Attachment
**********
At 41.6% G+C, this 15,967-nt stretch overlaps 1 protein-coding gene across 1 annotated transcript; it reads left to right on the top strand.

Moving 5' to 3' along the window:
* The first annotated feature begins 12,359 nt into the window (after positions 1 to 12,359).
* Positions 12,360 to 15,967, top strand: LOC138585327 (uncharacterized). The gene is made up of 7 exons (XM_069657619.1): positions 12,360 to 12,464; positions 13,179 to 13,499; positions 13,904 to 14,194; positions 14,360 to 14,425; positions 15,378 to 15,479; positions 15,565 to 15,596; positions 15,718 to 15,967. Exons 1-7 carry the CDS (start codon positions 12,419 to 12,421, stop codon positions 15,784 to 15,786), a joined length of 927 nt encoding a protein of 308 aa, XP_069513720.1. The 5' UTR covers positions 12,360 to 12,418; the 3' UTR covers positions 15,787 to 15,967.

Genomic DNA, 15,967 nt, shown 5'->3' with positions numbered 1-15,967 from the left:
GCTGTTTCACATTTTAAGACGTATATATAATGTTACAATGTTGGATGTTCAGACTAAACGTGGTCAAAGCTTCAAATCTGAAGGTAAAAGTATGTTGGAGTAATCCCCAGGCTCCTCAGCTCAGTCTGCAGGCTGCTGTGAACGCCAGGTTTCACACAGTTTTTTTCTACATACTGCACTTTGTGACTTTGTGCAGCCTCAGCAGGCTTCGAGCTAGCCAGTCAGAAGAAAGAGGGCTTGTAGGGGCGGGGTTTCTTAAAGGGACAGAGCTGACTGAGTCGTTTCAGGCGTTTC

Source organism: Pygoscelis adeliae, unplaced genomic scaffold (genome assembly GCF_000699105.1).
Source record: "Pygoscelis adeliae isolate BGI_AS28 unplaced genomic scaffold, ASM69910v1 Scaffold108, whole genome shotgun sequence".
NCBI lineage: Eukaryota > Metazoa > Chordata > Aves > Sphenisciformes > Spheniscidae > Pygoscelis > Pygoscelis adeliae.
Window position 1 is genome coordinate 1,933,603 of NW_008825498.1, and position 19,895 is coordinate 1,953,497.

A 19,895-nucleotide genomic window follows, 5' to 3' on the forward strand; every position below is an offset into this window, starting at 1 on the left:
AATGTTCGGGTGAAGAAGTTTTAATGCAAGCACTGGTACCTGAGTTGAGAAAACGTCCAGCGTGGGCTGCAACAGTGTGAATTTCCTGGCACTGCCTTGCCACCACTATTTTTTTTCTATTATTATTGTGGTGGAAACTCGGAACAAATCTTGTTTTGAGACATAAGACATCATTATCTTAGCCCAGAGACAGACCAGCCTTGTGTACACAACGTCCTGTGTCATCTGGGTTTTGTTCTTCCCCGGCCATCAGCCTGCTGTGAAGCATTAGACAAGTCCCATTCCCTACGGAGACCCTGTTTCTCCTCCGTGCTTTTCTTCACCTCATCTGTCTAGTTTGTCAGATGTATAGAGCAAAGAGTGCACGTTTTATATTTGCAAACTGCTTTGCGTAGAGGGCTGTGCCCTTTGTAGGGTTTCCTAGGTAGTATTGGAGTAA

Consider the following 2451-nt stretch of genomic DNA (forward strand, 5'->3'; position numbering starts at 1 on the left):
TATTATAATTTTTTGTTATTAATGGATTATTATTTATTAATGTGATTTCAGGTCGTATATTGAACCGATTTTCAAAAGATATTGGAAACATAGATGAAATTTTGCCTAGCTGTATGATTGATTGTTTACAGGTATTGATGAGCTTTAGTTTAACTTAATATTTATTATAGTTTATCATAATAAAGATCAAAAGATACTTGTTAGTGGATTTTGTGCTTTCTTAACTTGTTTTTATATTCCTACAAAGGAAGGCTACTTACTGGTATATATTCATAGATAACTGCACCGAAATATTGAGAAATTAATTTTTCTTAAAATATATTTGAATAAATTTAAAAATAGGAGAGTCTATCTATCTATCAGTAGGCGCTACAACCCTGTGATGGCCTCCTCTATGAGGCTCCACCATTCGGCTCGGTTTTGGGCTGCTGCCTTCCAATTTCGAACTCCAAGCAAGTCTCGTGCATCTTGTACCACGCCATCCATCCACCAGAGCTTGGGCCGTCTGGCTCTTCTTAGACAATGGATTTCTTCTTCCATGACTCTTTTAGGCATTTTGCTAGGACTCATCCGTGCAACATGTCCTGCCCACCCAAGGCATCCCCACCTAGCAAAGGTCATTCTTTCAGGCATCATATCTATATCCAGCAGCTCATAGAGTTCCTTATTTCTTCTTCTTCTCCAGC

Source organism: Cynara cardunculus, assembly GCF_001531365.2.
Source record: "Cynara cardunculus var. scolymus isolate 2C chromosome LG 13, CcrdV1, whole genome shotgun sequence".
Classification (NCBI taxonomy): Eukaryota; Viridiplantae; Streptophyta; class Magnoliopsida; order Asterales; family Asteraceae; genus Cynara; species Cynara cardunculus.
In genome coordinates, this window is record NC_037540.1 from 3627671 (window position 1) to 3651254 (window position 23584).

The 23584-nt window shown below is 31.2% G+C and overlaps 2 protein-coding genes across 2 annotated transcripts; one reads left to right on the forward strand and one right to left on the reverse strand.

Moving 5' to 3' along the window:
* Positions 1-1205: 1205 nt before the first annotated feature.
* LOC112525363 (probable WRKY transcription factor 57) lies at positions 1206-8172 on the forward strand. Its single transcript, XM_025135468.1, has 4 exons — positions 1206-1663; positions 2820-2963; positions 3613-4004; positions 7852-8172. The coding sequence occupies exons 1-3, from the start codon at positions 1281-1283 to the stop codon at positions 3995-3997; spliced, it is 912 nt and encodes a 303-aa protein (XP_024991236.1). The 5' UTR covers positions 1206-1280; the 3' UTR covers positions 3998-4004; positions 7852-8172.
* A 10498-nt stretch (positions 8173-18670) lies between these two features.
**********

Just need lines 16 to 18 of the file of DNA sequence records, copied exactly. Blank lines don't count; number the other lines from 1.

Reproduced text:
Source record: "Cynara cardunculus var. scolymus isolate 2C chromosome LG 13, CcrdV1, whole genome shotgun sequence".
Classification (NCBI taxonomy): Eukaryota; Viridiplantae; Streptophyta; class Magnoliopsida; order Asterales; family Asteraceae; genus Cynara; species Cynara cardunculus.
In genome coordinates, this window is record NC_037540.1 from 3627671 (window position 1) to 3651254 (window position 23584).